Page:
Boatin' Up Sandy (1)

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X:1 T:Boatin' up Sandy [1] N:From the harmonica playing of Zeff Burgess, June, 1911, N:"at the head of Big Sandy when he was 'logging'." M:4/4 L:1/8 B:Thomas & Leeder - Singin' Gathering (1939, p. 66) Z:AK/Fiddler's Companion K:Amin A>BA>G E2 A>B|c2e2 d>B B2|A>BA>G E2 E^F|G2A2 B<A A2:| e/a/a/_b/ a/g/e/d/ e/g/{a}g/e/ d2|e/a/a/_b/ a/g/e/f/ g/e/d/B/ A2:|



BOATIN' UP (THE) SANDY [1]. American, Reel (whole time). USA, W.Va., Kentucky. G Major. Standard tuning (fiddle). AABB. The Big Sandy River defines the border dividing the states of West Virginia and Kentucky for its length before emptying into the Ohio River. It takes its name from the sandy deposits or sand bars frequently found in its bed. Bobby Fulcher (1986) says the tune "only occasionally" appears in Kentucky fiddler's repertories, as it does in Clyde Davenport's (Monticello, Ky.).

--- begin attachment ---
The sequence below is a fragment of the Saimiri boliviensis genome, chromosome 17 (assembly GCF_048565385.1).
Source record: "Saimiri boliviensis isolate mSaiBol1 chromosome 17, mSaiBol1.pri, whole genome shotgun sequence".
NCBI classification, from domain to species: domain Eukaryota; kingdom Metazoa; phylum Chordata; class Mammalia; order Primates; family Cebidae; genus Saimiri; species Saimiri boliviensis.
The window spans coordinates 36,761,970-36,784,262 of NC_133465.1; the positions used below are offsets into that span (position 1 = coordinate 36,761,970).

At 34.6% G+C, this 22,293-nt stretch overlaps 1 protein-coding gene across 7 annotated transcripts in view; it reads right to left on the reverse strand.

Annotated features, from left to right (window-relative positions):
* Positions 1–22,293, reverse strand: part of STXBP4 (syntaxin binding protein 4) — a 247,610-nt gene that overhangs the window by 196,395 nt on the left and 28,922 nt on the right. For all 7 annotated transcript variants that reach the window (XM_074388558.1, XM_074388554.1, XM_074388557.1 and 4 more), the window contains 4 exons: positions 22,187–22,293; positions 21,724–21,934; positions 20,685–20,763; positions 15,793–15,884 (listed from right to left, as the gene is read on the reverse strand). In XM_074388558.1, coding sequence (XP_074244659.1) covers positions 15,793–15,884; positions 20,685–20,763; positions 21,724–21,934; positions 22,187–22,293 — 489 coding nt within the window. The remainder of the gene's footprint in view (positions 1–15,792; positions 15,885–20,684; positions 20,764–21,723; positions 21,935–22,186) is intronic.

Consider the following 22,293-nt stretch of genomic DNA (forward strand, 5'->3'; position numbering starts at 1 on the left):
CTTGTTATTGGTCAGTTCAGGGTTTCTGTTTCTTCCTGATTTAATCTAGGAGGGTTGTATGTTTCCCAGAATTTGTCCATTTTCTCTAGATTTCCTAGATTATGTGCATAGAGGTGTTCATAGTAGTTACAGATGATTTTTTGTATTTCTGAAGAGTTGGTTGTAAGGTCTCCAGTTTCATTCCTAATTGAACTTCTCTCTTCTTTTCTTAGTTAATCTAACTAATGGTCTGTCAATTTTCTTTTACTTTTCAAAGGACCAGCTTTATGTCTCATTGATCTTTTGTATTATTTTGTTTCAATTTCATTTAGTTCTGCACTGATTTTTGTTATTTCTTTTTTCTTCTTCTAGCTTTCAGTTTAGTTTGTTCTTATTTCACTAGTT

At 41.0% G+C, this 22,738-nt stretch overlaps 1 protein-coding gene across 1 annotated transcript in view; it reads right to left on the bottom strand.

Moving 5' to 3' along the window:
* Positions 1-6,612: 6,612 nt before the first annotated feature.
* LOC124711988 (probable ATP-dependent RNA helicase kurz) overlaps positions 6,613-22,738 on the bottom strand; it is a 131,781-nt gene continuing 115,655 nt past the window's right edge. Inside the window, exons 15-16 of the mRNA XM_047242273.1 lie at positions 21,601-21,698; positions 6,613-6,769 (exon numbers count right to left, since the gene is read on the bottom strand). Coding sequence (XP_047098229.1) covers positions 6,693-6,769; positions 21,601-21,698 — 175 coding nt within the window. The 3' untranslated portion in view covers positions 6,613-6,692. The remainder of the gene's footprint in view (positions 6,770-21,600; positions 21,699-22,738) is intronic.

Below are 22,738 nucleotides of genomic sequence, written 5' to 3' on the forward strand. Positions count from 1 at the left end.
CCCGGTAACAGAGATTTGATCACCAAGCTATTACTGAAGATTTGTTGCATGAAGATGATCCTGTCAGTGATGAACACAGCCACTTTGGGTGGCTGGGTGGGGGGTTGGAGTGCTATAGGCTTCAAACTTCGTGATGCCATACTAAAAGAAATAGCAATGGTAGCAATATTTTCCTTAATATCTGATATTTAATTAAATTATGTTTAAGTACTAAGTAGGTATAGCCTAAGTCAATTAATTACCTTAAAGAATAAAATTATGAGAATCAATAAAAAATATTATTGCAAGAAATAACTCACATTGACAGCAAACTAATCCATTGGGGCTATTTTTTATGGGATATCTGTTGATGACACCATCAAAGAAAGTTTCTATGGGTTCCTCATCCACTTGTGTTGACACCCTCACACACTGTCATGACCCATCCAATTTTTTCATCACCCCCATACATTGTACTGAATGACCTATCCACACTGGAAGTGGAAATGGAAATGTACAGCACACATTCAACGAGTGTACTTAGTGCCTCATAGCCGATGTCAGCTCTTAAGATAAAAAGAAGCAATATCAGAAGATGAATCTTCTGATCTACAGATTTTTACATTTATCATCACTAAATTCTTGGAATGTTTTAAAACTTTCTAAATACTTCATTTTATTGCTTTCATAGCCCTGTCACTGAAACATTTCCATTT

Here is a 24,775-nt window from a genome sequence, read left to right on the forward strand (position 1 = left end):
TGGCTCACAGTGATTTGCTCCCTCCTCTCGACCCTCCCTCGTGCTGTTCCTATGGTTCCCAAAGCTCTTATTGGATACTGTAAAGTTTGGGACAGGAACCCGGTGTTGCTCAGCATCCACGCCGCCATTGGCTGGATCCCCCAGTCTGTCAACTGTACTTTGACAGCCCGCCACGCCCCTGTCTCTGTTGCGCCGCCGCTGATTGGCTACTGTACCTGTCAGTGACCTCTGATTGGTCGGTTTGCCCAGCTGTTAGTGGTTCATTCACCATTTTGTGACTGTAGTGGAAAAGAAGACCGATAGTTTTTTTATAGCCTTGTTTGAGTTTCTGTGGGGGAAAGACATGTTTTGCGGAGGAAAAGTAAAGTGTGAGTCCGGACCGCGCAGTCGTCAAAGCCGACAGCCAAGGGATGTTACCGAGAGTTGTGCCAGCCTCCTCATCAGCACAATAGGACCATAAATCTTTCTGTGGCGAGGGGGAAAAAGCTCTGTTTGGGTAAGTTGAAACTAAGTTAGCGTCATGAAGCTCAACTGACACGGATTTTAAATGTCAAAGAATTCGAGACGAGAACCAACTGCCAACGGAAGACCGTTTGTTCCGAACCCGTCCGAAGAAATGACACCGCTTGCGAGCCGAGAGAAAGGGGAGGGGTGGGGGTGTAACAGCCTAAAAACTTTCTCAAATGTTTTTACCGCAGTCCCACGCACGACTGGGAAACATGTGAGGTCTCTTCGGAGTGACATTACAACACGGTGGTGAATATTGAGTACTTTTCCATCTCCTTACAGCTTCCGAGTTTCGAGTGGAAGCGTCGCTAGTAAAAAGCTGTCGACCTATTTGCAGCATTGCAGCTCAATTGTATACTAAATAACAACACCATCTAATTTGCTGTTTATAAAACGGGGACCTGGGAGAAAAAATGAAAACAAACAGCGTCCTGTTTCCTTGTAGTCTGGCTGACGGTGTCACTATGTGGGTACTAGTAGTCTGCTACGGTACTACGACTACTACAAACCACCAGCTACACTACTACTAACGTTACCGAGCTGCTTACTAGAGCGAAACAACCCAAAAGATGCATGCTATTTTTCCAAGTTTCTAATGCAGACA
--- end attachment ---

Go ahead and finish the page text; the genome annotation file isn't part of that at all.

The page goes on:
Additional notes

Source for notated version: - "this tune was played on a mouth harp by Zeff Burgess, June 1911, at the head of the Big Sandy when he was 'loggin'" [Thomas & Leeder]; Clyde Davenport (Ky.) [Phillips].

Printed sources : - Phillips (Traditional American Fiddle Tunes, vol. 1), p. 31. Thomas and Leeder (The Singin' Gathering), 1939; p. 66.

Recorded sources: -County 788, Clyde Davenport - "Clydescope: Rare & Beautiful Tunes from the Cumberland Plateau" (1986). Rounder 0024, "The Hollow Rock String Band."



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